1. You don’t always get to choose who you work with. Sometimes, you just have to learn to manage around or beyond personalities to get the work done.
  2. You have to know how to work around language barriers (some of the boys spoke in Tagalog, which my son barely understands and doesn’t speak).
  3. If people around you play rough and you don’t (like my son), you have to learn to play your own way without getting pushed around.
  4. If people around you use foul language and you don’t (like my son), just let it in one ear then out the other.
  5. Even if you’re the only player on the court who is homeschooled, wears eyeglasses and looks like a foreigner (my son is fair-skinned and his facial features can look more Japanese, Korean or Chinese than Filipino), it doesn’t matter for as long as everyone is focused on the game.
  6. Parents can let their children play and watch them from a safe distance. Just have a water jug, towel, or a hug ready if needed.

A year ago, I would be worried about letting my son play a pick-up game of basketball. I’d be worried about letting him play with boys who were bigger than him, who cursed and played rough. I’d be worried about him being pushed around or bullied. Now, I’m glad I saw him play that pick-up game, hold his own and have fun. (On a bittersweet note, this affirms that my little boy is growing up 😉 )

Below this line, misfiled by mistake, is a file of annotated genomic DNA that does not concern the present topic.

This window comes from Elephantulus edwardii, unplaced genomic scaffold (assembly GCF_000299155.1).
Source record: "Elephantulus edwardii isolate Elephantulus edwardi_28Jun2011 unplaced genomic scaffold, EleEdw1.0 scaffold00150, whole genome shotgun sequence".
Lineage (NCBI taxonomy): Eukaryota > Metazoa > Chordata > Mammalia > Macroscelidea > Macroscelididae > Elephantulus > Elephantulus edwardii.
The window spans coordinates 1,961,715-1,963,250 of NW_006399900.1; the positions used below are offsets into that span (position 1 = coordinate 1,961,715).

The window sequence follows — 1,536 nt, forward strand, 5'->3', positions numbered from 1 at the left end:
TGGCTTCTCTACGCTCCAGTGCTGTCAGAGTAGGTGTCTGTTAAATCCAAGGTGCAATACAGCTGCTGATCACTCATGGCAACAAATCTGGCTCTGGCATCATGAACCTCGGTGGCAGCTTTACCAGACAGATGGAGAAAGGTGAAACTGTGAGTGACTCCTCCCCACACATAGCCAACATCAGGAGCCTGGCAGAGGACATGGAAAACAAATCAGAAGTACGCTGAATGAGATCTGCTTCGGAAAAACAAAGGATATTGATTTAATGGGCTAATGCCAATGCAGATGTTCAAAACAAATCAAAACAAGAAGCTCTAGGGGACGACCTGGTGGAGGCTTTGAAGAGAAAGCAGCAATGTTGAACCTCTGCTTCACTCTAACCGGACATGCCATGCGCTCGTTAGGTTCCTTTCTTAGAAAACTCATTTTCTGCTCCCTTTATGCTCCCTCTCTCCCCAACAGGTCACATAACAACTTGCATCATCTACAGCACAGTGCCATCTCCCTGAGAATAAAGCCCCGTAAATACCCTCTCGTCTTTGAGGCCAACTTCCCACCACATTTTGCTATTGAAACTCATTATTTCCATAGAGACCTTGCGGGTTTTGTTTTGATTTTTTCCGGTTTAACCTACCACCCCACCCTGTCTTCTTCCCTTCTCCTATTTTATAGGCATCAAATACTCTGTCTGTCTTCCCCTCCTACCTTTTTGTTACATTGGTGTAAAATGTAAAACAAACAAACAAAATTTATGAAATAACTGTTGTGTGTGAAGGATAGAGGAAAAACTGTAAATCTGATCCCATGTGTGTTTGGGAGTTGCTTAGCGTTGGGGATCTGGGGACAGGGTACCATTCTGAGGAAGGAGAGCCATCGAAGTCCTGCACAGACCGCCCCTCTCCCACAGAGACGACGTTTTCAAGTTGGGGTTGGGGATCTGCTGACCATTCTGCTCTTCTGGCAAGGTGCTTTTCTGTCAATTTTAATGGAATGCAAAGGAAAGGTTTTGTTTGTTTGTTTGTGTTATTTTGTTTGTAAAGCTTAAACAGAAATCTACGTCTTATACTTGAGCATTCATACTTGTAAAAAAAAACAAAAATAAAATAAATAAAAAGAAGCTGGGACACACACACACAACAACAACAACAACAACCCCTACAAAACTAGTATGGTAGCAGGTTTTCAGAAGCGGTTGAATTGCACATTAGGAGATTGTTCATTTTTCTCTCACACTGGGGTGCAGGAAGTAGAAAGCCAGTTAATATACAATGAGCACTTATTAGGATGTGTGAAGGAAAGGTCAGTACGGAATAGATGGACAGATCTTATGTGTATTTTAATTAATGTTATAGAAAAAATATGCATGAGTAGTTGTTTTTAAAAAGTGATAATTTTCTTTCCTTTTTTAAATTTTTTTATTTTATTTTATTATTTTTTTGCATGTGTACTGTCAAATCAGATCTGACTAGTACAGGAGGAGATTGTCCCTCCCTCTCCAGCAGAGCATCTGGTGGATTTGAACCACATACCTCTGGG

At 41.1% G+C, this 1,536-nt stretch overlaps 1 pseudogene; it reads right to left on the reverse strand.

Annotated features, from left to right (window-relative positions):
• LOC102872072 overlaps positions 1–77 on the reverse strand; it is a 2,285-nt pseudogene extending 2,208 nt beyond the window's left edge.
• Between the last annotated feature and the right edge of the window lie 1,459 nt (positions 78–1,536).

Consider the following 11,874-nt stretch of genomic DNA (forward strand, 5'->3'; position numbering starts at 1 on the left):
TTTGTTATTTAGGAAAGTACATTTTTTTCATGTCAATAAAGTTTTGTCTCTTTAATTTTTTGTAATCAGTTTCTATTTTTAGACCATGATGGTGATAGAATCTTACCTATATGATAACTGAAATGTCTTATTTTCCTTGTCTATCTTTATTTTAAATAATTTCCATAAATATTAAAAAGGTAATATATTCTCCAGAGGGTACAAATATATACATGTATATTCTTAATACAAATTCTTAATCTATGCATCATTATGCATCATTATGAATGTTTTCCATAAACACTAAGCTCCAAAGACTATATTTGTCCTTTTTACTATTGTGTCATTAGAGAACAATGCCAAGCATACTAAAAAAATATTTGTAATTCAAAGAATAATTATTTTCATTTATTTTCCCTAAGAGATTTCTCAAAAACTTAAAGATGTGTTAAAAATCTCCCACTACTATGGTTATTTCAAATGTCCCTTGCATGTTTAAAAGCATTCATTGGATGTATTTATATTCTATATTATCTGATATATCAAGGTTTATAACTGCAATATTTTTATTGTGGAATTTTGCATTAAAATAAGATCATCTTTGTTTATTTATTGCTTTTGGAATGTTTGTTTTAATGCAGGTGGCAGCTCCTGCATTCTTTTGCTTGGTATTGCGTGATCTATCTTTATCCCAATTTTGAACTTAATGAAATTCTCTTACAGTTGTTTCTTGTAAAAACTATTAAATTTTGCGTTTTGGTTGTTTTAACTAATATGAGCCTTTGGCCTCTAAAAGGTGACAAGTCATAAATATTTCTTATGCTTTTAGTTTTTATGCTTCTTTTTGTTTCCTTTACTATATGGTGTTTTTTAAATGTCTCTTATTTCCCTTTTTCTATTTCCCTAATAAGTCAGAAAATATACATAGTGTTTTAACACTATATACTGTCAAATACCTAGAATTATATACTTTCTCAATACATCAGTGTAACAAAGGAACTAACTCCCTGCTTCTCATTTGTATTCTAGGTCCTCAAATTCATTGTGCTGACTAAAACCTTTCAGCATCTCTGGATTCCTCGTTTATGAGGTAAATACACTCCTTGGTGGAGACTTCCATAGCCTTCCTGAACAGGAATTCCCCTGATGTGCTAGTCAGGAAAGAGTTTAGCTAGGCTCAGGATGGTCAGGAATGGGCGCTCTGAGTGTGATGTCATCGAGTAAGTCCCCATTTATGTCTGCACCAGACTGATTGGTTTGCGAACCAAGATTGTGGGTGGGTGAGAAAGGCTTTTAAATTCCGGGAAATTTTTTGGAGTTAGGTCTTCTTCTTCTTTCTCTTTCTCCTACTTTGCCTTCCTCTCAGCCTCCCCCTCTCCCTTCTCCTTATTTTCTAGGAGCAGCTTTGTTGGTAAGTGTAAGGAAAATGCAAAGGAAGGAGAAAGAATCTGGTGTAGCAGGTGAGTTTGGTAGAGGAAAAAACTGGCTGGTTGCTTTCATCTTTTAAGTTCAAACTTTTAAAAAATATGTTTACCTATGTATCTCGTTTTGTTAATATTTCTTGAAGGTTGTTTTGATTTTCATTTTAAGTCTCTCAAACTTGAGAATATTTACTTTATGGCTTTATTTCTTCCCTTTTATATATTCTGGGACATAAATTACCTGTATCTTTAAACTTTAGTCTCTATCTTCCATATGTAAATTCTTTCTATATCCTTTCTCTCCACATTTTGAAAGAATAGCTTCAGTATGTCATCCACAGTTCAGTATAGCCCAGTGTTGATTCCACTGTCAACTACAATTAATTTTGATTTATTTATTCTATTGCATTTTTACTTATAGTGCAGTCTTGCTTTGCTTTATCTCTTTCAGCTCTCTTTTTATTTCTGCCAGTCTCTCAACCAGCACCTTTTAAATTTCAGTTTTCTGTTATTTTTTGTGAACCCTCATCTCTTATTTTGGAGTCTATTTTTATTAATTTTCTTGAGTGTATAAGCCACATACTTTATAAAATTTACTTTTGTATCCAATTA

Complete Basketball Camp with James Tolentino

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After a few days break, my son asked to watch Linsanity again today. The fever is back because today, after a three-month break, he is back to basketball training. Today, my son joined the May module of James Tolentino’s Complete Basketball Camp in BF Homes Parañaque City.

I learned about this summer basketball camp through a friend’s Facebook post. The price was affordable; the schedule and the location were convenient. So I decided to let my son give it a try.

It’s only been one session, and it’s been good so far. I can hardly say I know the technicalities of basketball training, but I was happy to see that for two hours, they did a good balance of warm-up (plyometrics), basketball drills and games. A nice touch at the end was when everyone, coaches and students, played basketball tag. I heard my son and some other boys laughing while dribbling and running 🙂

I asked my son how he found his first training day with Complete Basketball Camp. “It was fun. I like it,” he said. Then when we got home, he asked to watch Linsanity again. And later today in the village park, he hopes to play basketball with his friends.

Looks like today is a good basketball day.